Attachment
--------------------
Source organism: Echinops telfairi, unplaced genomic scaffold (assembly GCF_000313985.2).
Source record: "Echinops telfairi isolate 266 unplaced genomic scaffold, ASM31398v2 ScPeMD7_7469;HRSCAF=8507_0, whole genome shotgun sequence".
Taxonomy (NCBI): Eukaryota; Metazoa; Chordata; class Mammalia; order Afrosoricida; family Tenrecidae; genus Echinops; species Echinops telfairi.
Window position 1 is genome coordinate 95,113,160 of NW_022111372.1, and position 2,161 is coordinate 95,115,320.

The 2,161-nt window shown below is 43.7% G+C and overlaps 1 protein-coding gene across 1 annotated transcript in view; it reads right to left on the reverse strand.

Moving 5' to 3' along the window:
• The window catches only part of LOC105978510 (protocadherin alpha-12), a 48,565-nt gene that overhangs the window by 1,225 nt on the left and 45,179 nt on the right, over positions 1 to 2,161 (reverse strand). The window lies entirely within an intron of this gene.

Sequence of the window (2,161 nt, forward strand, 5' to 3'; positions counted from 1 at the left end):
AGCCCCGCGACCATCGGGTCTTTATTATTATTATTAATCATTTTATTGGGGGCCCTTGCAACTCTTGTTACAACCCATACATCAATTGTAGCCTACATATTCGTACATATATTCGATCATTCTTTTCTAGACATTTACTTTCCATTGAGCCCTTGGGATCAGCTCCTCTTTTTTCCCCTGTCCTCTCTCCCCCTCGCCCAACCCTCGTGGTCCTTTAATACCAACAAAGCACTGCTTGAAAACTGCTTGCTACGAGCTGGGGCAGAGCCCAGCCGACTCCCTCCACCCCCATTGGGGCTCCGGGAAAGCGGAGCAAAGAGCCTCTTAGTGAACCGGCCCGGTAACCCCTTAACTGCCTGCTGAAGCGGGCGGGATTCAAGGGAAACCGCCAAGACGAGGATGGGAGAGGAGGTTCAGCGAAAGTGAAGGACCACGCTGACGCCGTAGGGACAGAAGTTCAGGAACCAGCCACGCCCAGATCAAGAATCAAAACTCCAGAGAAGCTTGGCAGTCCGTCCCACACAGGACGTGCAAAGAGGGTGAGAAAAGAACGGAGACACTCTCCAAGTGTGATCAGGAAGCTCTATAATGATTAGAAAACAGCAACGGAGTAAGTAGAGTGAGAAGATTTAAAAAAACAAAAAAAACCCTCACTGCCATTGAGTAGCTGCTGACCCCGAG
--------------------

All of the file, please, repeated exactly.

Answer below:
Source organism: Echinops telfairi, unplaced genomic scaffold (assembly GCF_000313985.2).
Source record: "Echinops telfairi isolate 266 unplaced genomic scaffold, ASM31398v2 ScPeMD7_7469;HRSCAF=8507_0, whole genome shotgun sequence".
Taxonomy (NCBI): Eukaryota; Metazoa; Chordata; class Mammalia; order Afrosoricida; family Tenrecidae; genus Echinops; species Echinops telfairi.
Window position 1 is genome coordinate 95,113,160 of NW_022111372.1, and position 2,161 is coordinate 95,115,320.

The 2,161-nt window shown below is 43.7% G+C and overlaps 1 protein-coding gene across 1 annotated transcript in view; it reads right to left on the reverse strand.

Moving 5' to 3' along the window:
• The window catches only part of LOC105978510 (protocadherin alpha-12), a 48,565-nt gene that overhangs the window by 1,225 nt on the left and 45,179 nt on the right, over positions 1 to 2,161 (reverse strand). The window lies entirely within an intron of this gene.

Sequence of the window (2,161 nt, forward strand, 5' to 3'; positions counted from 1 at the left end):
AGCCCCGCGACCATCGGGTCTTTATTATTATTATTAATCATTTTATTGGGGGCCCTTGCAACTCTTGTTACAACCCATACATCAATTGTAGCCTACATATTCGTACATATATTCGATCATTCTTTTCTAGACATTTACTTTCCATTGAGCCCTTGGGATCAGCTCCTCTTTTTTCCCCTGTCCTCTCTCCCCCTCGCCCAACCCTCGTGGTCCTTTAATACCAACAAAGCACTGCTTGAAAACTGCTTGCTACGAGCTGGGGCAGAGCCCAGCCGACTCCCTCCACCCCCATTGGGGCTCCGGGAAAGCGGAGCAAAGAGCCTCTTAGTGAACCGGCCCGGTAACCCCTTAACTGCCTGCTGAAGCGGGCGGGATTCAAGGGAAACCGCCAAGACGAGGATGGGAGAGGAGGTTCAGCGAAAGTGAAGGACCACGCTGACGCCGTAGGGACAGAAGTTCAGGAACCAGCCACGCCCAGATCAAGAATCAAAACTCCAGAGAAGCTTGGCAGTCCGTCCCACACAGGACGTGCAAAGAGGGTGAGAAAAGAACGGAGACACTCTCCAAGTGTGATCAGGAAGCTCTATAATGATTAGAAAACAGCAACGGAGTAAGTAGAGTGAGAAGATTTAAAAAAACAAAAAAAACCCTCACTGCCATTGAGTAGCTGCTGACCCCGAG